Siege by Snow

We thought we were leaving this kind of weather behind when we left America for the Middle East, but we couldn’t have been more wrong. Then again, the last time a blizzard this size fell down on Jerusalem, it was the roaring ’20’s. Either way, this is my account of what it was like to be under siege by snow.

A little background: The entire upper administration of the school where I work was away in America for recruitment and interviewing applicants for next year, meaning I inherited the entire school (and all of the responsibility that goes along with it) for two weeks. To ease the amount of work and time I needed to put in, we told all of the girls that they had to find housing and meals for themselves outside of our neighborhood for Shabbos, to give both me and the madrichot Shabbos off. That all changed when we saw the weather report.

You have to understand, when the weather report predicts snow in Israel, the average person doesn’t believe it for a second, until they get to the supermarket and it looks like the apocalypse is about to hit. Picture it – nothing on the shelves, a line out the door, not a single empty shopping cart to be found…

“SNOW?” they’ll say incredulously; “Last year it snowed and by the time it hit the ground it started melting!”

So when the forecast was calling for snow from Thursday to Sunday, I knew we had to come up with a backup plan. The only automobiles that have snow tires in Israel are ambulances and firetrucks; buses and especially the average car certainly don’t qualify, which meant getting out of the neighborhood was most likely going to be out of the question, even if the forecast was wrong. Thank goodness I had the foresight (siyatta d’shamaya) to send the handyman to the supermarket on Tuesday for enough food for 50 people for three meals — which we ended up having to prepare ourselves. I even thought ahead to ask the cook to prepare enough kugels on Wednesday, with the plan to freeze them if we didn’t end up needing them.

Waking up on Thursday morning was like a dream. I woke up at around 6:30 and let Lucy outside, already appreciating the gorgeous undisturbed ground the snow was falling on. At 10 till 7, the first period teacher called me to say that he would be able to come in to teach if we were still having school. After getting a hold of the other first period teacher who also said she’d be able to come in, I decided we would open school so that the girls could eat breakfast and maybe have some class. The girls meandered in, excited about the snow, while I made hot chocolate. After first period, the rest of the classes were cancelled, and the girls busied themselves with snowball fights and snowman making contests.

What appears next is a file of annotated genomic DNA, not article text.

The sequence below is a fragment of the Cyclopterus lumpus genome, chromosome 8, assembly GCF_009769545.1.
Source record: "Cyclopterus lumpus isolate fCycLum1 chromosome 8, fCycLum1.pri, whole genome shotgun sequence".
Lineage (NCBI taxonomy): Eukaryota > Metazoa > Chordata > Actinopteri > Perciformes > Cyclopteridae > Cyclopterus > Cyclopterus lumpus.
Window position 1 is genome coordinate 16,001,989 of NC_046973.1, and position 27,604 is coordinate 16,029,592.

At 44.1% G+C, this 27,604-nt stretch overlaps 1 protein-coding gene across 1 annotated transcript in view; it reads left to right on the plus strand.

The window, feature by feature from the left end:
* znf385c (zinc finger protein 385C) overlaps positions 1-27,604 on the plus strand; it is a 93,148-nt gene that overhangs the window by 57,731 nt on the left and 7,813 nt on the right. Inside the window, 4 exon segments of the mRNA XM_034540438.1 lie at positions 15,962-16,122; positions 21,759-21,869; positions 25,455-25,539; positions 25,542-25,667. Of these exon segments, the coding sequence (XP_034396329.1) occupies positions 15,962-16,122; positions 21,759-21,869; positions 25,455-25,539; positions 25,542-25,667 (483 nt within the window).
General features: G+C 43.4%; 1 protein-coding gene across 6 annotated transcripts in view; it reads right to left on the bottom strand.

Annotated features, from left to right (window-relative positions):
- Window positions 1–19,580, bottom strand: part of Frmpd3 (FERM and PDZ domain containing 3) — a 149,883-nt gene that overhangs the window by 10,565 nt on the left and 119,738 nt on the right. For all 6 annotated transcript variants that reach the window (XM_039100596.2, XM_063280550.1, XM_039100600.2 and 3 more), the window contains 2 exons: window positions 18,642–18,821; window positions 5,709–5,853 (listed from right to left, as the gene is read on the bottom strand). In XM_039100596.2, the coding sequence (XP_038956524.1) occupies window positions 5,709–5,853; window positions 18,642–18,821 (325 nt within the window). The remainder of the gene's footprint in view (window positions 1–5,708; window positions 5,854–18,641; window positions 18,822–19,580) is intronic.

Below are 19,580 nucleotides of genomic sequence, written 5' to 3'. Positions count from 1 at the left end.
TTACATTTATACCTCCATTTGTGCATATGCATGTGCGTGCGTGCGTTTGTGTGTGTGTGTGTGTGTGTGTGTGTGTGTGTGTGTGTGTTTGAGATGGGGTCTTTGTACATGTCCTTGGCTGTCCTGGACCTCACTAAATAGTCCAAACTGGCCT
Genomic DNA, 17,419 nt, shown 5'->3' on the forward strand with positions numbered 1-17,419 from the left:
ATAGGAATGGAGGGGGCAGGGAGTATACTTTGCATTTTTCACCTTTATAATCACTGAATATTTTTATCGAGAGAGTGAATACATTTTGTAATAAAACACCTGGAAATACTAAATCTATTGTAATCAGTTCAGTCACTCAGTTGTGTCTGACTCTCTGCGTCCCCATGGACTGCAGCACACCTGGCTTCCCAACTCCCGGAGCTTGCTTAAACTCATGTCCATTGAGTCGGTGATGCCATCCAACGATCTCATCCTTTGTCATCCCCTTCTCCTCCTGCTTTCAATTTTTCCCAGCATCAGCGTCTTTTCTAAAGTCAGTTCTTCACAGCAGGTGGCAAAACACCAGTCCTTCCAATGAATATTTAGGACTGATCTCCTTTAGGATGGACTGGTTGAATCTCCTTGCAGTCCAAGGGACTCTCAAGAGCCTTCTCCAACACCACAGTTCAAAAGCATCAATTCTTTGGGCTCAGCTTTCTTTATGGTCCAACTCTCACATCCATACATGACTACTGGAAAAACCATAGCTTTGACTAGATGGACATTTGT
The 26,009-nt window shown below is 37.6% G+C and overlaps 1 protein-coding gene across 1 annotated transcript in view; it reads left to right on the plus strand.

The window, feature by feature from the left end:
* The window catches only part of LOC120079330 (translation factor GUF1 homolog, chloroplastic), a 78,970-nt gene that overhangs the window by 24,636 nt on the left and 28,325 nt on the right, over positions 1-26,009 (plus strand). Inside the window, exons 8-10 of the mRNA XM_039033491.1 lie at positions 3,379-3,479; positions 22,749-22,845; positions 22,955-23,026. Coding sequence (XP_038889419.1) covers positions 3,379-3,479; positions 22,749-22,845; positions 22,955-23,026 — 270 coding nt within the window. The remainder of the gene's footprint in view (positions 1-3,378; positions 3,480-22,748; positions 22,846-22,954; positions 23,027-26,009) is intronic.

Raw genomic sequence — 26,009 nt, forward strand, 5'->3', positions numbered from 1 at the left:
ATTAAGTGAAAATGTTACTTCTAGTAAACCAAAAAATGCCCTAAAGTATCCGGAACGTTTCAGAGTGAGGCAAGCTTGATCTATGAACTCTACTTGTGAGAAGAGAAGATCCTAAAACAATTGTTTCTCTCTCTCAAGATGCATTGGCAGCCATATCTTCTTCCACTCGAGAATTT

and it was just the beginning…

We ran home to get Lucy and Simba, who really enjoyed playing in the snow! At first, Lucy was a little afraid, but warmed up to it a lot once she realized how much fun it was to dig and play.


YAY! Snow!


Lucy found a flower in the snow.

At this point, we knew that if the snow kept up (and even if it didn’t) it would be very unlikely that the girls would be able to go anywhere for Shabbos, so we told them to call their hosts and cancel their plans. We went home to rest for a few hours and then went back to school to start cooking.


passed out after playing in the snow.

As the snow continued to fall, another staff member volunteered to make challah with the girls while Jonathan and I got started cooking. Thinking (in our naive American mentality) that people like the cleaner and the fix-it man would be able to get into school to straighten up, we didn’t think much about logistics as we went along with our business, making tray after tray of chicken, pots of rice, and green beans. We were making three meals for 50 girls at each meal, so we had our work cut out for us. We decided to make two giant pots of chicken soup (one for night and one for day), cholent, and lots of yummy sides. Satisfied with all we’d accomplished, we decided to call it a night and went home to rest for a day of work to follow. Meanwhile, the snow kept on falling.

Friday morning, I woke up to a phone call and a text message that the store wasn’t receiving any challah deliveries, and the challahs that the girls made the night before were sent home with them to the dorms for them to eat. This resulted in a lot of tears from me, frustration that we had no challah, flour, or eggs to make our own. I sent a text to all of our students and told them we needed them to save Shabbos, and a madricha pounded on the doors to get everyone out on a trip to the makolet, where they would pick up pitas, loaves of bread, and grape juice by the case to carry back (in a blizzard) so that we would have enough bread and grape juice. In a minute, went from crying tears of frustration and feeling like I would never be able to pull it together to crying tears of joy from how impressed I was from all of these girls. Within 20 minutes, the school was sparkly clean, the tables were set, and the food was put up on the hot plates. We went home in the falling snow to get ready for Shabbos, and the girls did the same.


the calm before the blackout.